We hear a lot these days about the importance of selecting a job at a company where the employee is a good cultural fit. This emphasis seems to be well placed. Analyzing approximately 200 studies
, the average correlation between a good cultural fit and a positive work experience was 0.43.
This indicates that cultural fit accounts for almost half the variance between employees and job satisfaction. It is more important to predict an employee's commitment to their employer than the fit between that person's skills and the job. But how many job candidates can precisely define what a good cultural fit consists of?
Poor Cultural Fit
Here is what a good cultural fit is not: it is not an environment where all the employees share a common personality type, attitude, thinking style, and background. That sounds like working with a bunch of clones. Several studies
have confirmed that a driver of innovation and better financial performance is diversity. A workforce with people who all think alike is unlikely to spur consistent innovation.
This is not to say that someone who is naturally an introvert is a good fit for a firm that requires its employees to engage in regular, loud, boisterous cheerleading activities. That is probably not the best setting for that person. The position does need to fit an employee's personality, but that does not mean that only one personality type is a good fit for that employer. The employer should offer a work environment that accommodates various personality types.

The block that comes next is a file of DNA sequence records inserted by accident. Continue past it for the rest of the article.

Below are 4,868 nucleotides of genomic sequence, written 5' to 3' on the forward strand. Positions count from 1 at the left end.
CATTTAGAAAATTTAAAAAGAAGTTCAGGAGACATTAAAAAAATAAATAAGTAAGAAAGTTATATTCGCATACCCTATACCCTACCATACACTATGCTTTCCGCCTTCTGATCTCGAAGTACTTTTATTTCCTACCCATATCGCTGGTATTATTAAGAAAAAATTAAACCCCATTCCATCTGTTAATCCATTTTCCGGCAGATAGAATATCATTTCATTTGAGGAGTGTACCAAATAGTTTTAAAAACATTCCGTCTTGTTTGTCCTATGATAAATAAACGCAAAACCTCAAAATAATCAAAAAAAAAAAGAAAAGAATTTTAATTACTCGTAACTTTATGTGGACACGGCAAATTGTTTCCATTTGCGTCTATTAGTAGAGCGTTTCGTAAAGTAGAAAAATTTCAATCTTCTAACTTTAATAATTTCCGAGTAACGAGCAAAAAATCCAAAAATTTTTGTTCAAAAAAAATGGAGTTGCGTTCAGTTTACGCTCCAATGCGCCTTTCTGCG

One's attitude toward work and work habits are also important. If an employer requires adherence to strict work hours and a job candidate wants flexibility, as long as they get the work done on time, the position might not be a good fit—even if the candidate's job skills and experience are.
Positive Cultural Fit
The most widely accepted definition of a good cultural fit is when the employee's norms and values are compatible with their employer's. Here is a somewhat extreme example: from 1957 until 2000, Disney parks employees were prohibited from having facial hair (even though Walt Disney sported a mustache). For some potential employees, such a policy, or perhaps the degree to which Disney was micromanaging their lives, would have been off-putting enough to be a deal breaker. Apparently, Disney was having problems recruiting enough talent and eliminated the policy (except the seven dwarves!).
Many studies have validated the benefits of a good cultural fit. In addition to having greater job satisfaction, those benefits include:
Identifying more with their company
Greater commitment to their job
Higher job performance levels
A good cultural fit does not mean conformity to rigid guidelines. Cultural fit allows the individual to be different and unique and still remain true to their company's core values. All of this assumes that the company is also true to their core values. If a firm's core values are just window-dressing to impress potential employees and customers or aspirational to be attained someday in the future, the result will be cynicism, disillusionment, and high turnover. A good cultural fit requires adherence to core values for both the employee and the employer.
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Originally published on Randstad
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